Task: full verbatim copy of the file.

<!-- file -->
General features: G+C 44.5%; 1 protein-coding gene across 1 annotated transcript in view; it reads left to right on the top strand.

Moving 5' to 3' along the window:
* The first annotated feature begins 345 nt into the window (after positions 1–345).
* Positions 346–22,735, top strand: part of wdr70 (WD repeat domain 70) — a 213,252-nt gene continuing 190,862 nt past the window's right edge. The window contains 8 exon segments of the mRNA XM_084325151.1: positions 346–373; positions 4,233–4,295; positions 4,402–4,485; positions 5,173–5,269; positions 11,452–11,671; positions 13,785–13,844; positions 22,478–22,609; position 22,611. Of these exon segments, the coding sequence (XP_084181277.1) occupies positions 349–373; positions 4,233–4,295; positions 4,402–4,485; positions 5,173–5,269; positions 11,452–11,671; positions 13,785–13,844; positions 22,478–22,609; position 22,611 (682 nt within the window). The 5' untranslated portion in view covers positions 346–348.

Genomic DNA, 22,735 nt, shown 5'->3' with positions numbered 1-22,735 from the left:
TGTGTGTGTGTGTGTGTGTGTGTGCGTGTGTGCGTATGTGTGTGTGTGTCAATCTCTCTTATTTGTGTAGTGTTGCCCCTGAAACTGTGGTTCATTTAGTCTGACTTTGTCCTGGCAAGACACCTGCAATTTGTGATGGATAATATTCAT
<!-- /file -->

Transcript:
General features: G+C 44.5%; 1 protein-coding gene across 1 annotated transcript in view; it reads left to right on the top strand.

Moving 5' to 3' along the window:
* The first annotated feature begins 345 nt into the window (after positions 1–345).
* Positions 346–22,735, top strand: part of wdr70 (WD repeat domain 70) — a 213,252-nt gene continuing 190,862 nt past the window's right edge. The window contains 8 exon segments of the mRNA XM_084325151.1: positions 346–373; positions 4,233–4,295; positions 4,402–4,485; positions 5,173–5,269; positions 11,452–11,671; positions 13,785–13,844; positions 22,478–22,609; position 22,611. Of these exon segments, the coding sequence (XP_084181277.1) occupies positions 349–373; positions 4,233–4,295; positions 4,402–4,485; positions 5,173–5,269; positions 11,452–11,671; positions 13,785–13,844; positions 22,478–22,609; position 22,611 (682 nt within the window). The 5' untranslated portion in view covers positions 346–348.

Genomic DNA, 22,735 nt, shown 5'->3' with positions numbered 1-22,735 from the left:
TGTGTGTGTGTGTGTGTGTGTGTGCGTGTGTGCGTATGTGTGTGTGTGTCAATCTCTCTTATTTGTGTAGTGTTGCCCCTGAAACTGTGGTTCATTTAGTCTGACTTTGTCCTGGCAAGACACCTGCAATTTGTGATGGATAATATTCAT